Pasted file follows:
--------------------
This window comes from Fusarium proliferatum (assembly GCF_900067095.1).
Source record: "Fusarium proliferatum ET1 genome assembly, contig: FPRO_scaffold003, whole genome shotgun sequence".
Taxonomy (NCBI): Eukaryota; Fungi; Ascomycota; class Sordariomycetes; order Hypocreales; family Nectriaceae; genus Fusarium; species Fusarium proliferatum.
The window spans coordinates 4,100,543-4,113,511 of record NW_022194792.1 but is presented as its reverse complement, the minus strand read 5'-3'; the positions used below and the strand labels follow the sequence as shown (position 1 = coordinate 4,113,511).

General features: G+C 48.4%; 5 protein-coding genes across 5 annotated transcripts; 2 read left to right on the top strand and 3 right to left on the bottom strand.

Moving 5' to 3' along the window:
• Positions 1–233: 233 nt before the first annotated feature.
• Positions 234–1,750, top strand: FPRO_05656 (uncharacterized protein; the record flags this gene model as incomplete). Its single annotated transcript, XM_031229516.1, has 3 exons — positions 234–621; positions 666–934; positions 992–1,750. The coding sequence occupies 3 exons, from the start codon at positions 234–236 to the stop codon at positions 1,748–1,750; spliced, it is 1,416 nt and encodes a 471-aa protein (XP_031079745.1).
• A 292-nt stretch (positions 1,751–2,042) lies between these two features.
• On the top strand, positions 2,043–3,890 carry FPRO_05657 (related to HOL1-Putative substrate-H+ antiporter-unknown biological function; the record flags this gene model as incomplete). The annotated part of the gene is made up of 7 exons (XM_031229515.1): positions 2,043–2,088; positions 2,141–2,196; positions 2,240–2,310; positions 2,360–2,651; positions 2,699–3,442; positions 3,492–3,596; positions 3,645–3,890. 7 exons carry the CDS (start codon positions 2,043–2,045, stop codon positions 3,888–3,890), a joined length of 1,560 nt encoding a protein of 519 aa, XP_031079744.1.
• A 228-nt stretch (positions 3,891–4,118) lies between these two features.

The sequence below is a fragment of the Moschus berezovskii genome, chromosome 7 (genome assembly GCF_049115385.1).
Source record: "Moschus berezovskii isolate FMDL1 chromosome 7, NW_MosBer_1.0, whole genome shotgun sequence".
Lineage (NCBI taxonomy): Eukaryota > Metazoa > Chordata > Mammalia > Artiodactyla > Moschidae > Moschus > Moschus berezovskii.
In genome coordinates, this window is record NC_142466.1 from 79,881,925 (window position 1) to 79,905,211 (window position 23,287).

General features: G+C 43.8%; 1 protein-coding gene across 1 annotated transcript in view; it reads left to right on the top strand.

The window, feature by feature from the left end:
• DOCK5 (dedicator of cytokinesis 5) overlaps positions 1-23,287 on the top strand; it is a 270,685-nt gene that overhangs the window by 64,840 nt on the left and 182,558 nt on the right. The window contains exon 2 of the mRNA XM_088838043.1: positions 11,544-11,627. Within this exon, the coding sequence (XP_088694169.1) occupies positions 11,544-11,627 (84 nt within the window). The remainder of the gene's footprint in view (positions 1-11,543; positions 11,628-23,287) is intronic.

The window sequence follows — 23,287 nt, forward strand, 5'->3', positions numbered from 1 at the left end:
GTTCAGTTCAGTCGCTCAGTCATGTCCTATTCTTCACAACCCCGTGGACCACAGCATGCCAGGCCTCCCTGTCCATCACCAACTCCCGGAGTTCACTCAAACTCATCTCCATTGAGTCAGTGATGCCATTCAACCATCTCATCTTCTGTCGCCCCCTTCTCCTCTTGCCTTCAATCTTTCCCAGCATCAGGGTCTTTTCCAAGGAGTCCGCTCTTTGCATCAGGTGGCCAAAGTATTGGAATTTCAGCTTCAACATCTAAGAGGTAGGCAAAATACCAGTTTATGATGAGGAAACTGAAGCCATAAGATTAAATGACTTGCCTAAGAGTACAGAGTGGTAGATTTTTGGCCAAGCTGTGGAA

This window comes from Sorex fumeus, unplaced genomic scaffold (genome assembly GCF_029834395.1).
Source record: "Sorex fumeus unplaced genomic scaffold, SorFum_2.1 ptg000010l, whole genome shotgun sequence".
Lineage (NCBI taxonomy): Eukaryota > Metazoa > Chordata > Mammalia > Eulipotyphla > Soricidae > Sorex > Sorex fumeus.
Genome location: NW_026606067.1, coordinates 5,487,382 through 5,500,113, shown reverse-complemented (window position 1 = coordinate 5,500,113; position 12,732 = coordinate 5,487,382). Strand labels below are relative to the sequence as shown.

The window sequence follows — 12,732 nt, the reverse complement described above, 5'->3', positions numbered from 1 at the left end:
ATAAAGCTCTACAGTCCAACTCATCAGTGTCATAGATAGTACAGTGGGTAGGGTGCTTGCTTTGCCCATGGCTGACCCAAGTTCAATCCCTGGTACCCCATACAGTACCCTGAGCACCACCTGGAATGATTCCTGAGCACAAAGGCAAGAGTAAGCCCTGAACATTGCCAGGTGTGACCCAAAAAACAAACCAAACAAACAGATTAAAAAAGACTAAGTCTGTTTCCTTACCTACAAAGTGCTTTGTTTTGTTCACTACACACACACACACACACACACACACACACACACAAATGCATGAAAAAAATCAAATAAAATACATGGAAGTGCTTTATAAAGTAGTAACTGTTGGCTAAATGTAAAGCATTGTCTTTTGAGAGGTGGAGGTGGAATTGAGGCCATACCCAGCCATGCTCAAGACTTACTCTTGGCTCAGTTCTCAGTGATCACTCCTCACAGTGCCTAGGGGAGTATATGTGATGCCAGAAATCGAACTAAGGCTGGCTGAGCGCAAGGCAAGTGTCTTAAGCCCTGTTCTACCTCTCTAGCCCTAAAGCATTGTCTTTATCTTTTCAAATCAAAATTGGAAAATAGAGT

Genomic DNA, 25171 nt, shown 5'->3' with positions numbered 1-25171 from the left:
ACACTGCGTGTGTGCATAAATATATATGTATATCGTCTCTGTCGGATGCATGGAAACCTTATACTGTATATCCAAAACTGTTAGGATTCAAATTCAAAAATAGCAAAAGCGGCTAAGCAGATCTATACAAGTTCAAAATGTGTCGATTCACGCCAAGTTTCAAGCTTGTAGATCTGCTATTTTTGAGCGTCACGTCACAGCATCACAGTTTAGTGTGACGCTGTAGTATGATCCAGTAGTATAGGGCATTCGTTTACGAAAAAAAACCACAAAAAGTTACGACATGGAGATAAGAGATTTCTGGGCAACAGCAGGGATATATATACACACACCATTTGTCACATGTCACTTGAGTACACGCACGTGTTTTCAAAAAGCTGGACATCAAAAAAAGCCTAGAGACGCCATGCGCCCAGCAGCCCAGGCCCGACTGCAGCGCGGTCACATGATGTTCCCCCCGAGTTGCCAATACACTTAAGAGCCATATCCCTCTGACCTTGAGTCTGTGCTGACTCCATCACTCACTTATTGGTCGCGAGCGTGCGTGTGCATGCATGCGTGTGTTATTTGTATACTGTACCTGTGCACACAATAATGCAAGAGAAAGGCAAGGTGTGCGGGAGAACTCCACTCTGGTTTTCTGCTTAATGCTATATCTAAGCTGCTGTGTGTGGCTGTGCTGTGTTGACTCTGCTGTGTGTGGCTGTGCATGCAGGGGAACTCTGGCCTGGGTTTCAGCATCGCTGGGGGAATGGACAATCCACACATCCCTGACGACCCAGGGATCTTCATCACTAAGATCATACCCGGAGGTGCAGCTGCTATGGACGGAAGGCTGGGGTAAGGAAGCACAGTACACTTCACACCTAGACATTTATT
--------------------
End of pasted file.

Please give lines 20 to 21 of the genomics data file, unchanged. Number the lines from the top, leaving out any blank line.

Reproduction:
GTTCAGTTCAGTCGCTCAGTCATGTCCTATTCTTCACAACCCCGTGGACCACAGCATGCCAGGCCTCCCTGTCCATCACCAACTCCCGGAGTTCACTCAAACTCATCTCCATTGAGTCAGTGATGCCATTCAACCATCTCATCTTCTGTCGCCCCCTTCTCCTCTTGCCTTCAATCTTTCCCAGCATCAGGGTCTTTTCCAAGGAGTCCGCTCTTTGCATCAGGTGGCCAAAGTATTGGAATTTCAGCTTCAACATCTAAGAGGTAGGCAAAATACCAGTTTATGATGAGGAAACTGAAGCCATAAGATTAAATGACTTGCCTAAGAGTACAGAGTGGTAGATTTTTGGCCAAGCTGTGGAA

This window comes from Sorex fumeus, unplaced genomic scaffold (genome assembly GCF_029834395.1).